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|Address:||41 Dean Street, London W1D 4PR|
|Tel:||020 7287 4599|
|Price: £45.00||Wine: £26.00|
|Opening Hours:||Mon-Sat 12N-10.30pm Sun 1-6pm|
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“I'd like to do something different this weekend,” George announced. It seems that he was bored with taking the dog out for a tramp in country. I had just been conducting a twitter chat with Jon Spiteri – he of front of house Quo Vadis fame. Apparently they had gull's eggs on the menu. Anyhow it put me in the mind of popping into QV for a glass of wine and a plate of something nice. Another food friend was persuaded to join us and we found him looking happily looked after in the bar. Quo Vadis is a lovely, lovely place and I would really like to live there. Everything about it is just right with it's elegant surroundings and joyously uncomplicated food. I was ready to settle in for the duration but Geoff had other ideas, so after a perfect crab starter and glass of wine, we decamped to the very different experience of Duck Soup just a trot away down Dean Street.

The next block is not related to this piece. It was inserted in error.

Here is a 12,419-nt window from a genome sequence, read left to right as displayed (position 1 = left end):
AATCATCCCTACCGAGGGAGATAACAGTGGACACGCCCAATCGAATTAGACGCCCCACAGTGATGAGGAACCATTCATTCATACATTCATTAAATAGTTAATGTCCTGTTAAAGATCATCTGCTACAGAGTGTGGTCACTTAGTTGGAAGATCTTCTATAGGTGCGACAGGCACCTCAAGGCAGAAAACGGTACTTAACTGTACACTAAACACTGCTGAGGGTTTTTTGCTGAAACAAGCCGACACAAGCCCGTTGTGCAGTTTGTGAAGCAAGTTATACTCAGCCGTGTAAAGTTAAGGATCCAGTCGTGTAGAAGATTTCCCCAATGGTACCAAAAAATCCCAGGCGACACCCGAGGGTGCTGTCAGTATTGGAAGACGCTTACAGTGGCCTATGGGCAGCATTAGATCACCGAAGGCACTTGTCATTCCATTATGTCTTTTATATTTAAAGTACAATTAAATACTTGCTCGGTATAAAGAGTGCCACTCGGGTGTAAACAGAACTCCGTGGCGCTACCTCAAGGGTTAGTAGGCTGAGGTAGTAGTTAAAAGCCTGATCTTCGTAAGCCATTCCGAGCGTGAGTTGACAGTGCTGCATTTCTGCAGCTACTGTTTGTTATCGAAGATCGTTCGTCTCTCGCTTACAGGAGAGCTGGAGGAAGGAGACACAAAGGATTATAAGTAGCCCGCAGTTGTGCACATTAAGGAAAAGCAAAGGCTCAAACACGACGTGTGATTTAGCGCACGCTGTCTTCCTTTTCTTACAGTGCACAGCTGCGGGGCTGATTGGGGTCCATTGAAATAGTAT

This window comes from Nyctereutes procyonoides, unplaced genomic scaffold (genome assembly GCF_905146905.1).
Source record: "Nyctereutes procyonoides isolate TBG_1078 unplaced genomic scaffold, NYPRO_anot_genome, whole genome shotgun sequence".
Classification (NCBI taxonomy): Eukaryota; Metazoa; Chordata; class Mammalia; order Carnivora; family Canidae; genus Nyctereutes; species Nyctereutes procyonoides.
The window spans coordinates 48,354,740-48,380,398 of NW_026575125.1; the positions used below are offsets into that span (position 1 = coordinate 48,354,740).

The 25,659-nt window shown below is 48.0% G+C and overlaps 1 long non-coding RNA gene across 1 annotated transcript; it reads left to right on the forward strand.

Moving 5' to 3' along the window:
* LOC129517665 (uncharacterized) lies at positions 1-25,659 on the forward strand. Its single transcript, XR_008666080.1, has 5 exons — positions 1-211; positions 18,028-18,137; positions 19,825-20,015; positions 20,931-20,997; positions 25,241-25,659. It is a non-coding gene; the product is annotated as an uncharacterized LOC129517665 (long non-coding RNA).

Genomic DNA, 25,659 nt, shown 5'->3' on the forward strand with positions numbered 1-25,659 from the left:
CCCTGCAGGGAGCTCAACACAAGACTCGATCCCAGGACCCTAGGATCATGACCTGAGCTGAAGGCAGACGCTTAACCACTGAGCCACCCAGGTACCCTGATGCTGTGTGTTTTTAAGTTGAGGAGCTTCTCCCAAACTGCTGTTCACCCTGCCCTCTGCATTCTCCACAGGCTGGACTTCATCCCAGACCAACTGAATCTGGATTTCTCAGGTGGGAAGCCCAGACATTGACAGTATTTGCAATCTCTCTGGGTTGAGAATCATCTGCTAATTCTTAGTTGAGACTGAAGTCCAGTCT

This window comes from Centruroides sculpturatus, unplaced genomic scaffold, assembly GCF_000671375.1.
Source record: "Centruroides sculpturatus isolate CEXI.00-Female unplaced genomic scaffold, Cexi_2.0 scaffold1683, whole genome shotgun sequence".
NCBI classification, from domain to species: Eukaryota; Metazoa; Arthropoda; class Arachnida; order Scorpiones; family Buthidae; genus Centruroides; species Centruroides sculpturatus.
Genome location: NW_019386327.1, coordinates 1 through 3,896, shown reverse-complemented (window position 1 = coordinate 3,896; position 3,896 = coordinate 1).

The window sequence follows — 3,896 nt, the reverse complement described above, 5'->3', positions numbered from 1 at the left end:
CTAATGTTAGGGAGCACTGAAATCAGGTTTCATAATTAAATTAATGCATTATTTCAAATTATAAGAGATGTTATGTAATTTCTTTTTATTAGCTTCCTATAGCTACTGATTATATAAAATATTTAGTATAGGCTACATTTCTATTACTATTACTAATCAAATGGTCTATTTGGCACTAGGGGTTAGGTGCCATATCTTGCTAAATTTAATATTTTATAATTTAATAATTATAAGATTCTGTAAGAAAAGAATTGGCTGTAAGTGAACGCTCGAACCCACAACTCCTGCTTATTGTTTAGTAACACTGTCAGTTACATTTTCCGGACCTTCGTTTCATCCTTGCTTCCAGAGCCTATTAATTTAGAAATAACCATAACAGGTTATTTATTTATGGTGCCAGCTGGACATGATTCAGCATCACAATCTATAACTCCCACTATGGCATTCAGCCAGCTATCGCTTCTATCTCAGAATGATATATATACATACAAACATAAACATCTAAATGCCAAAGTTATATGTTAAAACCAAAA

It is sparse to say the least and not really very comfy. However the three of us were in gung-ho mood having escaped more sensible weekend duties and were prepared to enjoy everything. First off this place is about wine, specialising in natural wines. The “menu” in keeping with the spartan surroundings was hand written on what looked like a bit of foolscap paper ripped from an exercise book. Difficult if your eyesight isn't great. However the dishes on offer looked like our sort of food; on trend, unfussy and seasonal. We only sampled three of the dishes as Geoff had by now decided we also needed to visit Chinatown for some dim sum. The courgette flowers were perfect, the clams were plentiful and our third dish of pickled herrings with broad bean, lemon and dill was gobbled enthusiastically by George. The broad beans turned out to be a bean version of hummus which seems to be on the menus of many trendy restaurants at the moment. We stayed just long enough to chat to owner Rory McCoy about the non-hangover credentials of natural wines, before pressing onto yet another lunchtime venue. Rory was charming and has previously worked at Mark Hix and clearly knows all about wine. Another quirk of the place is the LP player perched precariously on a shelf near the front door. The food is well executed and reasonable with good size portions. Since the menu changes daily I am sure we'll be back to sample some more tasty morsels. However it does have the air of a pop-up about it and I am not sure that it is everyone's cup of tea. I have heard tales of people having to queue to get a seat during the week so if you fancy trying it, pick your time carefully.